Meeting Minutes - October 2005


Minutes of the SCRRBA Annual General Meeting

Saturday October 15, 2005

On Saturday, October 15, 2005 there was a Southern California Repeater and Remote Base Association (SCRRBA) general meeting held at Harvey Mudd College in Claremont.

Chairman Joe Saddler, WA6PAZ, called the meeting to order at about 11:20AM and welcomed everyone.

Treasurer's Report - Mike Penrose, W6AP

Mike reported that 5 checks were written in 2004.  The checks paid our domain name, printing, and insurance bills.  At the end of 2004, there was $1971 in the bank account.  After our 2005 insurance payment, we had $1545 in the bank.  The 2004 dues income was about $740.

10 Meter and 6 Meter Band Report - Gary Gray, W6DOE

Only one of the four coordinated 10-meter repeaters could be found on a recent check.  The one found (29.66MHz) appeared to be linked to another audio source.  The W6KRW 29.64MHz repeater is down for repairs.  No reports were available for the other two repeaters.

One inquiry was made, today, about 6m coordination.  At the last check, 17 active repeaters were found on the 6m band.  Recent activity has been on a decline.

There are still available frequencies on the 6m band, but they are in the 53MHz area.

420 - 450 MHz Band Report - Robin Critchell, WA6CDR

There's a moderate amount of coordination work to be done in the 440-450MHz band.  We need to back up a few steps and look at what people are doing.  It's been hard to check existing radios because most were turned off due to jamming.  Things are coming back on and we need to find out who still has a real radio and who might have given up.  Some systems have taken their radios off their coordinated hilltops because of high rent increases.  These people cannot retain their coordination since the terms of the coordination are for a specific location.  Many of those that we know have moved their radio, have not filed any paperwork requesting a change.

Our biggest problem right now is a backlog of work.  The tech committee needs to work together to get current information on existing coordinations so we have something to work with in order to help out those who filed new requests.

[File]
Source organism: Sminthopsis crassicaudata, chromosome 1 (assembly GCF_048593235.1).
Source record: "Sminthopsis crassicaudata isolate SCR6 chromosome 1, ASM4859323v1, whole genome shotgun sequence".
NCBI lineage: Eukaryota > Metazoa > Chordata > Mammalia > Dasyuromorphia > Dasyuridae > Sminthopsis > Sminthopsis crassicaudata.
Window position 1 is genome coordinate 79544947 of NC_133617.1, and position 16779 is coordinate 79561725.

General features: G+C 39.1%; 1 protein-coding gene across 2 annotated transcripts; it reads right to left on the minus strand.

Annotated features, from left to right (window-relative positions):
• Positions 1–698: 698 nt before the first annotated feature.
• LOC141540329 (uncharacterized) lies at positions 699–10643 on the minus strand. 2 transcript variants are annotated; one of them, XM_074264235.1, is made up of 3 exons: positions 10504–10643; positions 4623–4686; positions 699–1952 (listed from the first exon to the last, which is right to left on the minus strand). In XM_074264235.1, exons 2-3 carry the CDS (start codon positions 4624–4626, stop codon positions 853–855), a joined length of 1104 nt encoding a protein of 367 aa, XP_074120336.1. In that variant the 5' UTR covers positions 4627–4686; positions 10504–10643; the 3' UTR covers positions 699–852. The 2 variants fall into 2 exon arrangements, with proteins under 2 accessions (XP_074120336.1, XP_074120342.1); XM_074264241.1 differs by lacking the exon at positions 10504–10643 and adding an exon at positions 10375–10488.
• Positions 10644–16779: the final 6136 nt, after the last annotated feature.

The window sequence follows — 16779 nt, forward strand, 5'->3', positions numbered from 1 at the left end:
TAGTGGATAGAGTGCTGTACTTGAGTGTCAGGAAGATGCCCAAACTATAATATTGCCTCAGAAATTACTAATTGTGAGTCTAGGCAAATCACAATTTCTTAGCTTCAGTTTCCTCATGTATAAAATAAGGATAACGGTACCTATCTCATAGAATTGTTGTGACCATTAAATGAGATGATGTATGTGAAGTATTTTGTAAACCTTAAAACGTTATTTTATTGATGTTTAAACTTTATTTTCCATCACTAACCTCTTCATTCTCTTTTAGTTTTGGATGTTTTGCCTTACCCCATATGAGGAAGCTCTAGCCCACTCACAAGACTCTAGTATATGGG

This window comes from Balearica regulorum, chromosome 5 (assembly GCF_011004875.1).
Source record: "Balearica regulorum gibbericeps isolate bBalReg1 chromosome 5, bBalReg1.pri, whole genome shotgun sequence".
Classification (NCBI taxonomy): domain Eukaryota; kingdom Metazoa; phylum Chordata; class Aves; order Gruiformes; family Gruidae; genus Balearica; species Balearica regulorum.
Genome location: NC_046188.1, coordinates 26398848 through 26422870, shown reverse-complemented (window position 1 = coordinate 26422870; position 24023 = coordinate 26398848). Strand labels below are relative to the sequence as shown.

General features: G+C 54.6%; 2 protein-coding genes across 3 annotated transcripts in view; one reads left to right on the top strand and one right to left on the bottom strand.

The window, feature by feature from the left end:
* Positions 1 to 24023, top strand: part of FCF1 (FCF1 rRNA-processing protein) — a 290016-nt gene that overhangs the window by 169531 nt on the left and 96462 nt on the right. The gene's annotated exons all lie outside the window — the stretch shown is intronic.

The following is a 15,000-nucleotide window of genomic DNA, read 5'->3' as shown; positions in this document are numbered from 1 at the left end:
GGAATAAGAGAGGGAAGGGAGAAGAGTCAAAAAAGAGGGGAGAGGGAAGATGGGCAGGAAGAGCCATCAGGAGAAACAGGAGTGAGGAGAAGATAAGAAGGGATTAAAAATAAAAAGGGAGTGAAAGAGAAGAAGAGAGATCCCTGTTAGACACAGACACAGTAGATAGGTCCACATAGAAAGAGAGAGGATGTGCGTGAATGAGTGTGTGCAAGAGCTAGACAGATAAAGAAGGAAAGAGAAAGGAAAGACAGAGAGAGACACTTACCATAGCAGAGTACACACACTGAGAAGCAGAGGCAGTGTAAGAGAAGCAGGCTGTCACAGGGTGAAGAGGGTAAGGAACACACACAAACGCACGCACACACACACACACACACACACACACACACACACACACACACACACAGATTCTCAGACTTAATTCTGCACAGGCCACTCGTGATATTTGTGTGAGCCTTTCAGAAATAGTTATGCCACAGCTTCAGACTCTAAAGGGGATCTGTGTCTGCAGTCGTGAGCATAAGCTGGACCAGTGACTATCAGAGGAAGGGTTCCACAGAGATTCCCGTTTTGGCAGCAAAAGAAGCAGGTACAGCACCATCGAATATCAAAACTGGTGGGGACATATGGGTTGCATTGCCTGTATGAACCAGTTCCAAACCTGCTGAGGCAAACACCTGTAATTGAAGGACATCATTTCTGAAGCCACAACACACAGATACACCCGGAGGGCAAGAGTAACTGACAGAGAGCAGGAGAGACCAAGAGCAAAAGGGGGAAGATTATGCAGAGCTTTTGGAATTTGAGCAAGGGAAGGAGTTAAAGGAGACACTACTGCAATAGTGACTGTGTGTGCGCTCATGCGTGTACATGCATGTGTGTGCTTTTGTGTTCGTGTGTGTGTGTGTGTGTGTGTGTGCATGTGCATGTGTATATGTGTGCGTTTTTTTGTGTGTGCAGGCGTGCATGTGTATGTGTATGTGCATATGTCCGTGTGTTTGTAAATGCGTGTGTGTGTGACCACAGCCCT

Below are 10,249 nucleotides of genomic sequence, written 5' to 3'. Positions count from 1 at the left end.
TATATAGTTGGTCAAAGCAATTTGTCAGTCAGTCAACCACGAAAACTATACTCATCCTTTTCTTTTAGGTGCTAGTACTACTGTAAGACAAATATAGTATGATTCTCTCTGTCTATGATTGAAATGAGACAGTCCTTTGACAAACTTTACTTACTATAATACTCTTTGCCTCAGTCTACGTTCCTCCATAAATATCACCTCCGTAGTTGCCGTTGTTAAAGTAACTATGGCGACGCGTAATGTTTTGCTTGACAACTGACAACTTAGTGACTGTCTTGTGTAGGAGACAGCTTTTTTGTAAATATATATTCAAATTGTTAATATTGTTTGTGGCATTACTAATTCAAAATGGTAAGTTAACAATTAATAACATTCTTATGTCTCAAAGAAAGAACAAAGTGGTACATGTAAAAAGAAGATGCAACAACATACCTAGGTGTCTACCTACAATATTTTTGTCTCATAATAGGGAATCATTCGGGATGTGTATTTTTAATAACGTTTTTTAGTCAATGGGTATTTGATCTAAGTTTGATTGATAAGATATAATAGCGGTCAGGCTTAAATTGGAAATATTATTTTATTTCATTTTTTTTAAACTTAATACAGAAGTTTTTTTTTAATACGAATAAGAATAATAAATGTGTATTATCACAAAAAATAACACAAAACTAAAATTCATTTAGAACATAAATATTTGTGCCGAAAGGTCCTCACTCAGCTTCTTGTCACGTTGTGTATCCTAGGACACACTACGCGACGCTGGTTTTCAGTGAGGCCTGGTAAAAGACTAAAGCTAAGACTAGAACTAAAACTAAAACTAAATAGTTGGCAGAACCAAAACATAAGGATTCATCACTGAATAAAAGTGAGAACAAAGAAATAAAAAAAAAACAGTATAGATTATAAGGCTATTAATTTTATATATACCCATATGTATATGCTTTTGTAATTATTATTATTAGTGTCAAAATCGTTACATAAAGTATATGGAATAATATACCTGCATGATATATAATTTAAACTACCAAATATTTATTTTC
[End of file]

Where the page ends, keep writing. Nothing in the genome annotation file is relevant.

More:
There are a few large systems that have a number of 420MHz coordinations and who are now down to just two or so pairs.  If we can clean up that old information, we can accommodate a number of new requests.

When the database is updated to match reality better, it takes about 15 to 20 man-hours to find a 420MHz pair that works - at a complex site.  This is due to the complexity of odd splits, directional antennas, polarities, power levels, etc.

Free time and drive has been slowing us down.  A lot of that is due to the problems caused by the Gerritsen jamming.  Since he's been stopped, we haven't gotten back up to speed yet.

If you have un-used 420MHz coordinations and know you aren't going to use them, please email us so we can make those frequencies available to others.  Its much more difficult to verify 420MHz coordinations since there are so many different ways that 420MHz radios are activated.  Also, if you know that someone used to be next to your radio (at a site) and they aren't there anymore, drop us an email too and we'll check in with that coordinee.

If you send us an application and don't hear from us for a little while, send us an email.  When you do, summarize the application itself so we can respond more quickly.

902 MHz Band Report

Dave DeGregorio (WA6UZS) was unable to attend todays meeting and report on the 902MHz activity.

Dave Glawson (WA6CGR) reported that the 900MHz band has been quite active lately.  Dave says that there are lots of Motorola Spectra radios available now (most of which can be found on eBay).  There is still a lot of non-amateur activity on the band that does cause interference.

Marshall Munoz (N6RTR) told everyone about his experience with the 902MHz band.  He reported that Chris Buchanan (N6LXX) has several repeaters scattered on a number of hilltops.

1200 MHz Band & ATV Activity Report - Tom O'Hara, W6ORG